National is accusing the Government of locking first-home buyers out of the market by purchasing $750 million worth of houses from the private sector.
But Housing Minister Megan Woods has defended her housing agency's actions, saying the spending was only needed to plug the state housing gap left by the previous National government.
Woods was grilled on the topic by National's housing spokeswoman Nicola Willis in Question Time this afternoon.
She revealed that Kāinga Ora had spent $750m over the past three and a half years on buying property across the country, to turn into state homes.
Willis got the information through a written question, which showed 1053 homes that the Government agency bought from the private market.
The response to her question points out that 1053 is part of the 6131 public houses the Government has delivered.
Most of those 1053 homes – more than 660 – were in Auckland but there are houses from across the country on the list.
Willis said this has locked first-home buyers out of the market.
"There's no way struggling Kiwis who are trying to buy their first home can outbid Kāinga Ora. Changing the label on whether a house is state-owned or not does nothing except change who misses out," she said.
But Woods later hit back by saying: "National can't hide from its failure to deliver public housing or the fact it did nothing to ensure affordable housing was being built.
"That's the legacy we inherited but I'm interested in how we're going to fix it, which is why we are proud to have the biggest public housing programme in a generation under way."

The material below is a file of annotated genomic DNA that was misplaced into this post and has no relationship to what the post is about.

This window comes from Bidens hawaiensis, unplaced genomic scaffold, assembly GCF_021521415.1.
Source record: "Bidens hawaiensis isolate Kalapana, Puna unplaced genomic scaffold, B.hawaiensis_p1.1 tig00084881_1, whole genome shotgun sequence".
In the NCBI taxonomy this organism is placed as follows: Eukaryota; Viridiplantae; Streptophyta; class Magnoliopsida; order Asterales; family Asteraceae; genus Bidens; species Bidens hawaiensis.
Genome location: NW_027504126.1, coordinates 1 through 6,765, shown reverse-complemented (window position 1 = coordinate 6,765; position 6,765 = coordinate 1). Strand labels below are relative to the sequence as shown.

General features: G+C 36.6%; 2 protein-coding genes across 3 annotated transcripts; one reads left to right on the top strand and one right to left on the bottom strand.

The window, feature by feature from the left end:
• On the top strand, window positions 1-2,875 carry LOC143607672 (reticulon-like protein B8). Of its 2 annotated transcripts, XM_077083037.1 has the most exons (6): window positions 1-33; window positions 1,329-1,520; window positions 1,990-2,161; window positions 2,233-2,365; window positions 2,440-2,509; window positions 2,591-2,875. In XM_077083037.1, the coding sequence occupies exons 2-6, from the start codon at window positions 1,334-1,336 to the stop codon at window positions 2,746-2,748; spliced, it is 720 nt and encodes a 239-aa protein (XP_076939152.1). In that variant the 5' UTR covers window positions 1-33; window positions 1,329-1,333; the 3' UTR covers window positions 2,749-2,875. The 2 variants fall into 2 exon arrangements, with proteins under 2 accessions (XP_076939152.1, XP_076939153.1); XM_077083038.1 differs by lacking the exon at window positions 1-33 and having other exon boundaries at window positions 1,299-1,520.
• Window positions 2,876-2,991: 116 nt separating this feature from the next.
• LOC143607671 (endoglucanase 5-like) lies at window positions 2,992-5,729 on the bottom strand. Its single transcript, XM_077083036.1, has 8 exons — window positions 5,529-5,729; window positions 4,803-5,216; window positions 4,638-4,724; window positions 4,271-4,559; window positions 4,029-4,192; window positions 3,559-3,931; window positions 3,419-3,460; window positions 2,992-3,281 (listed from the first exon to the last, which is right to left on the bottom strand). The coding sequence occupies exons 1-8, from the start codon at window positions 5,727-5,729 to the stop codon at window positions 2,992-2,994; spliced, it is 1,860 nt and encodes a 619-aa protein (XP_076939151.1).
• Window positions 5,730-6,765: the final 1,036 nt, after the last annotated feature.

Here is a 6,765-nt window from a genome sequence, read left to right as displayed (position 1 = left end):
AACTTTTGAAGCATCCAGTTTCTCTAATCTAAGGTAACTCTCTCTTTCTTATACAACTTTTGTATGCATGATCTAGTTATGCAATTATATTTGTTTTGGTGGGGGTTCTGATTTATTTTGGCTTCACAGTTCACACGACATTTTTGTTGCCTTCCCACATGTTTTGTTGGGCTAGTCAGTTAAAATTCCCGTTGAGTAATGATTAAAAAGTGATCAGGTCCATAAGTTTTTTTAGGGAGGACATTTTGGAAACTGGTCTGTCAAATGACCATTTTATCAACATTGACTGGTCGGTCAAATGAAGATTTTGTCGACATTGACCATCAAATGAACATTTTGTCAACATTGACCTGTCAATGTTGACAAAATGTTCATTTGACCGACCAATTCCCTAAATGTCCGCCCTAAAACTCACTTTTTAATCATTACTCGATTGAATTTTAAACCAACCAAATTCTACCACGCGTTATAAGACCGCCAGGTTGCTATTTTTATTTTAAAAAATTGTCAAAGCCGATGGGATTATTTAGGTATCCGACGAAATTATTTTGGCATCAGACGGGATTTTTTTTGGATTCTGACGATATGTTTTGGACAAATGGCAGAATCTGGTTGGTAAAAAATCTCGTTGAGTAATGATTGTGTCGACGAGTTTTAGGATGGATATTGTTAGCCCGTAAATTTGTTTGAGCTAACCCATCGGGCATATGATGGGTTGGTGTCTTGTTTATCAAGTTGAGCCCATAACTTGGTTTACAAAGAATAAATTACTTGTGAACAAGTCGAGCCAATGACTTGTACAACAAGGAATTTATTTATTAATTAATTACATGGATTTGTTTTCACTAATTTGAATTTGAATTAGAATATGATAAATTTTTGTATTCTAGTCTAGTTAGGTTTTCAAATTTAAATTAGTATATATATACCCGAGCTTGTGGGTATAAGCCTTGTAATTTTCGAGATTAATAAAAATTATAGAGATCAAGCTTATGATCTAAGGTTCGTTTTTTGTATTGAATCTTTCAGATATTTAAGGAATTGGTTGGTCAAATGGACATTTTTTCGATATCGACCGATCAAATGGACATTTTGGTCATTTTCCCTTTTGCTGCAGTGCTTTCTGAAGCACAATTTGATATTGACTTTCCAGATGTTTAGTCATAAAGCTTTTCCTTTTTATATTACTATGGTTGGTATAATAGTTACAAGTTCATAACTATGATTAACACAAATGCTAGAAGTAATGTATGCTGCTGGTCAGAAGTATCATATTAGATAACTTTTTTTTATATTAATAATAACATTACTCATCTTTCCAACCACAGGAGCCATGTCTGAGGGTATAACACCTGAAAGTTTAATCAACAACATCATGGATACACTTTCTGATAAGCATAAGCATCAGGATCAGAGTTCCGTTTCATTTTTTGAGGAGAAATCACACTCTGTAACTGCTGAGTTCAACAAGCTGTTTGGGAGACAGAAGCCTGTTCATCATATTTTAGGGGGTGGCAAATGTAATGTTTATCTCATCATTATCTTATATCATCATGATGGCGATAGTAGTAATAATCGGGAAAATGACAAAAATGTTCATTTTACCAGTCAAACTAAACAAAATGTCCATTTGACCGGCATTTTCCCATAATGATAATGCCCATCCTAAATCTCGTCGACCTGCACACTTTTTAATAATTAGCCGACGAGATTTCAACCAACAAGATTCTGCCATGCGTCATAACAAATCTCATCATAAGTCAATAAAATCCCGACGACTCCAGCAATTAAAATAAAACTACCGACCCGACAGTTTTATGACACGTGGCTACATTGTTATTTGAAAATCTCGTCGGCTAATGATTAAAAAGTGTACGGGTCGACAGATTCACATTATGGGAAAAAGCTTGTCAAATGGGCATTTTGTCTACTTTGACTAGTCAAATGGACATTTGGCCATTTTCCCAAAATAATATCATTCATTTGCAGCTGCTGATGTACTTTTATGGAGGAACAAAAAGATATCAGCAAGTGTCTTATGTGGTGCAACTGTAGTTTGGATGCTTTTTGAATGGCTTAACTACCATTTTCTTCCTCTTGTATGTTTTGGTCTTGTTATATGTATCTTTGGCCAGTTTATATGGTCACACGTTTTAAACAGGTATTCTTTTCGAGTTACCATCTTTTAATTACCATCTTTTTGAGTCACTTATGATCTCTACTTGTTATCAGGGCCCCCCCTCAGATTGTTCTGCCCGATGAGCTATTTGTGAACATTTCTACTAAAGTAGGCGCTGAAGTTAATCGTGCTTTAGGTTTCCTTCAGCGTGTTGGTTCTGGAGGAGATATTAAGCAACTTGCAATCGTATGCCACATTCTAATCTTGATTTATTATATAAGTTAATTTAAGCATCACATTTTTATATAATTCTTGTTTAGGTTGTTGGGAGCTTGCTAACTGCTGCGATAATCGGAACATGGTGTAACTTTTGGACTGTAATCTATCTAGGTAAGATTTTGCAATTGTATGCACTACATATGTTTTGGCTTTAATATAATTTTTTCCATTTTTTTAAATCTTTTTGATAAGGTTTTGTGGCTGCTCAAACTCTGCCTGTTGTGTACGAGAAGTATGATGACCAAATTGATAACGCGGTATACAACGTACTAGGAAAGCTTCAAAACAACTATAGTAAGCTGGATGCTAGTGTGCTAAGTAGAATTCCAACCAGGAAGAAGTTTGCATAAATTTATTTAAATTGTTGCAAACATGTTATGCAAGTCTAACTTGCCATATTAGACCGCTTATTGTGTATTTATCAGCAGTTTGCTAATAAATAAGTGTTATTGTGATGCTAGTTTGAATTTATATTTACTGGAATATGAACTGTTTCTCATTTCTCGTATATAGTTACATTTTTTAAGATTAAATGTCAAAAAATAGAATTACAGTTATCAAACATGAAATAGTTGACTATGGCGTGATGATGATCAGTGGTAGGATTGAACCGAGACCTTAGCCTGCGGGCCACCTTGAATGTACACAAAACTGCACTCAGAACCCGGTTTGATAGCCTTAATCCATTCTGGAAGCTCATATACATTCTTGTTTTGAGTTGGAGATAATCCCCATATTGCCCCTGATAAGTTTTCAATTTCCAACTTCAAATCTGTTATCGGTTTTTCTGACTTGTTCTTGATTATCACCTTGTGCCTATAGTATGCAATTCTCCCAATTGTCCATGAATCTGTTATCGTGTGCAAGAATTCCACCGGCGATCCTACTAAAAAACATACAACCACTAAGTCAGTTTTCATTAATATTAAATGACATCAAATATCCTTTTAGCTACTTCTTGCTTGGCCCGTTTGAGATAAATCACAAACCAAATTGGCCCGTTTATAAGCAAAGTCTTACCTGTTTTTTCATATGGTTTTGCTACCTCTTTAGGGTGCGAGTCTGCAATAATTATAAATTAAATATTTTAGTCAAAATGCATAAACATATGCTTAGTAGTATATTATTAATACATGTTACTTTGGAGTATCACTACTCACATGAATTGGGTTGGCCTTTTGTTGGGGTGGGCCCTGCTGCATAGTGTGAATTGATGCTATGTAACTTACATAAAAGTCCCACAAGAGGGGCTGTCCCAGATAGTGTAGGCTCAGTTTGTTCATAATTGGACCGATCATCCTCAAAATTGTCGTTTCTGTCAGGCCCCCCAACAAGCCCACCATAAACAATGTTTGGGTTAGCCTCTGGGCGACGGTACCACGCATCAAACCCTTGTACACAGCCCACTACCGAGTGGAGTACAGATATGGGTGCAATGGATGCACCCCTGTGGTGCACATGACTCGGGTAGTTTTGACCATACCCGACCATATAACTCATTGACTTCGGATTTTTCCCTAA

Meanwhile, she said New Zealand's state housing waitlist is "spiralling out of control".
The State House waitlist has increased from 6182 in December 2017, to 22,409 in November 2020, Woods confirmed in question time today.
"Rather than move houses from one category to the next, the Minister should get on with addressing the root causes of our housing shortage by taking urgent action to remove the planning and regulatory measures preventing new housing supply," Willis said.
The timeframe the housing agency was buying the homes over starts in 2017/18, so some of them could have been bought while National was in government.
But Woods said in the House that there has been a steady decline in the number of buy-ins that Kāinga Ora have been doing.
"This was an agency that had to re-equip itself to actually build houses rather than sell them off, as had been happening under the previous government."
Today's figures come after Woods was forced to reveal that the Government's Progressive Home Ownership scheme had housed just 12 families since it was announced in 2019, and officially launched in July 2020.
Woods said 133 homes are contracted through the programme and about 50 families expected to be in homes by June.
The programme, which cost $400m, was launched as part of the "reset" of the failed KiwiBuild programme.
Although Willis said the low number of families housed "beggared belief", Woods put out a video saying she was proud of the scheme.
She pointed out that more families are in the pipeline and between 1500 and 4000 families will get their own home through the scheme.